The Arkansas Court of Appeals holds that the circuit court correctly declined to enforce an arbitration agreement signed by an adult child who was not the agent or guardian of his father. In Faulker-Progressive Eldercare Services v. Stephen Carson (Ark. Ct. App., No. CV-22-191, March 15, 2023).
When Mr. Robert Carson entered a Faulkner-Progressive Eldercare Services, Inc. rehabilitation center known as Conway Healthcare, his son Mr. Stephen Carson accompanied him. Although Mr. Stephen Carson was neither his father’s agent under a power of attorney nor his guardian, he filled out the paperwork and provided the signatures required to admit his father. Conway Healthcare listed Mr. Stephen Carson as a “responsible party,” not an agent or guardian, and the agreements stated they were between the facility and Mr. Robert Carson.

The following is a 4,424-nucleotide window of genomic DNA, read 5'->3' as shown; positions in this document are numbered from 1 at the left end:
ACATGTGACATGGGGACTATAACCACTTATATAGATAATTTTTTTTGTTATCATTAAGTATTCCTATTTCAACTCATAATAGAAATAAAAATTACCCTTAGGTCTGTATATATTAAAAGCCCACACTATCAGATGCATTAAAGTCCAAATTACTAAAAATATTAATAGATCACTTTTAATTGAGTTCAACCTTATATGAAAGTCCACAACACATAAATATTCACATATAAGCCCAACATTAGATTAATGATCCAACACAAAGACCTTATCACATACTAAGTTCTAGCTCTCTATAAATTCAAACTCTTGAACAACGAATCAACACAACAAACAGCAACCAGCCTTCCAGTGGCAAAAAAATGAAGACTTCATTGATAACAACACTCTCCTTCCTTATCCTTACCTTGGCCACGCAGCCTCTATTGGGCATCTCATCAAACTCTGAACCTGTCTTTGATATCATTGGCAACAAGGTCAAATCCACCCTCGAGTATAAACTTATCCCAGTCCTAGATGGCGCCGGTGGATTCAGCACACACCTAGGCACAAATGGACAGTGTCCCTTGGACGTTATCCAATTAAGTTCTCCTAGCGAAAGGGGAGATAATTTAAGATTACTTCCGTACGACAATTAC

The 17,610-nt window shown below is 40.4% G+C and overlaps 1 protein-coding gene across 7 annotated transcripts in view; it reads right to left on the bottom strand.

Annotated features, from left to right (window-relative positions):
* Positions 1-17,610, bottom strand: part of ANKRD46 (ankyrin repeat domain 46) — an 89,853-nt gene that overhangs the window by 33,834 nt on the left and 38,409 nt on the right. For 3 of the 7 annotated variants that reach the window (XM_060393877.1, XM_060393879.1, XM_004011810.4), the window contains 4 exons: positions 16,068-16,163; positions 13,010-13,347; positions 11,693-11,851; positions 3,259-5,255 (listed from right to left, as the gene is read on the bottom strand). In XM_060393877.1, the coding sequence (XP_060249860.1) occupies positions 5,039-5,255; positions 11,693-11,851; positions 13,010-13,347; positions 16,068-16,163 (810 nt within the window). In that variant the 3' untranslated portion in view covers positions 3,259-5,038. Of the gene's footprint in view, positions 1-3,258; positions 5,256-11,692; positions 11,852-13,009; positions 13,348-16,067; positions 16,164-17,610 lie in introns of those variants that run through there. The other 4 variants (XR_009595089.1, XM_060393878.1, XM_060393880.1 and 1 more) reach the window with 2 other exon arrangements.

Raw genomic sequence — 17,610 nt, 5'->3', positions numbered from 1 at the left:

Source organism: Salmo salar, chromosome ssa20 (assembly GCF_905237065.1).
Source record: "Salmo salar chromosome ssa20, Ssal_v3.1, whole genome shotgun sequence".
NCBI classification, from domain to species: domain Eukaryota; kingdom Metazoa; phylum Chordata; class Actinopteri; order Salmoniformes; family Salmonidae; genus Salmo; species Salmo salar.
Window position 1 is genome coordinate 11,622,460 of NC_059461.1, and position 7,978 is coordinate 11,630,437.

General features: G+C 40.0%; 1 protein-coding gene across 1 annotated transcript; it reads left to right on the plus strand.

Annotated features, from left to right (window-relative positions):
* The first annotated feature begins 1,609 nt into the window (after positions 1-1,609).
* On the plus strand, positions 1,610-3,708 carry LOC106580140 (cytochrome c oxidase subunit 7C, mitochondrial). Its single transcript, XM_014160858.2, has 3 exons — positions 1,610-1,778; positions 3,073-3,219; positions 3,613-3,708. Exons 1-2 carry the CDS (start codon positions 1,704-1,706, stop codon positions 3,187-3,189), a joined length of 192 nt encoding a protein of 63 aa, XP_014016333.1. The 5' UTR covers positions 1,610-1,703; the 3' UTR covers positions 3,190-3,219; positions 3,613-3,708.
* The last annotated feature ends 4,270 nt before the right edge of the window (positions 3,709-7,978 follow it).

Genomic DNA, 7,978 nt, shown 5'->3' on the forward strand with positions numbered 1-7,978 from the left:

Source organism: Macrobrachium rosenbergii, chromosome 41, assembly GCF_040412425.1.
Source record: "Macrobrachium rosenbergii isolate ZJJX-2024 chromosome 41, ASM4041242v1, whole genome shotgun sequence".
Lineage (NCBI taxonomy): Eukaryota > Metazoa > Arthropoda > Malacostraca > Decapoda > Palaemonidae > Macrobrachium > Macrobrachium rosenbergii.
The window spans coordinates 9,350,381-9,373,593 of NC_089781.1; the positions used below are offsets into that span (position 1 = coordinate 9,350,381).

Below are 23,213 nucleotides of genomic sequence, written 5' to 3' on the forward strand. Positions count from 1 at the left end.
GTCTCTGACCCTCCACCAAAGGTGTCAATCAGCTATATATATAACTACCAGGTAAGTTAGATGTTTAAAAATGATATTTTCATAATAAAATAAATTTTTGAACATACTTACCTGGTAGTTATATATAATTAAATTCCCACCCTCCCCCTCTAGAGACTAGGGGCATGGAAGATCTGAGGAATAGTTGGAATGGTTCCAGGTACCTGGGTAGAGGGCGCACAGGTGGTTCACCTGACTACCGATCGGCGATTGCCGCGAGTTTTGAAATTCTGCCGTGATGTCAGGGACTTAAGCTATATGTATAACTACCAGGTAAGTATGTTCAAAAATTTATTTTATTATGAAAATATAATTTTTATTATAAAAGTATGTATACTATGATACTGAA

The admission agreement reflected that Mr. Robert Carson had neither a health care agent nor a guardian. Mr. Stephen Carson also signed the arbitration agreement.
Incorporated into the admission agreement was an arbitration agreement, which Mr. Stephen Carson signed as a responsible party. He marked that he was an adult child, again, not an agent or guardian.
After his father passed away, Mr. Stephen Carson filed a wrongful death action against the facility. Conway Healthcare sought to enforce the arbitration agreement. The circuit court denied the facility’s motion to compel arbitration, and the facility appealed.
There is no valid arbitration agreement between Mr. Stephen Carson and Conway Healthcare. The facility failed to show that Mr. Stephen Carson executed the documents in his individual capacity. He was the “resident’s representative,” not a party to the contract. No evidence suggests that his father authorized him to act on his behalf. The facility failed to establish that Mr. Stephen Carson intended to sign in his individual capacity.
As no valid agreement exists between the son and the facility or the father and the facility, the circuit court properly declined to enforce arbitration.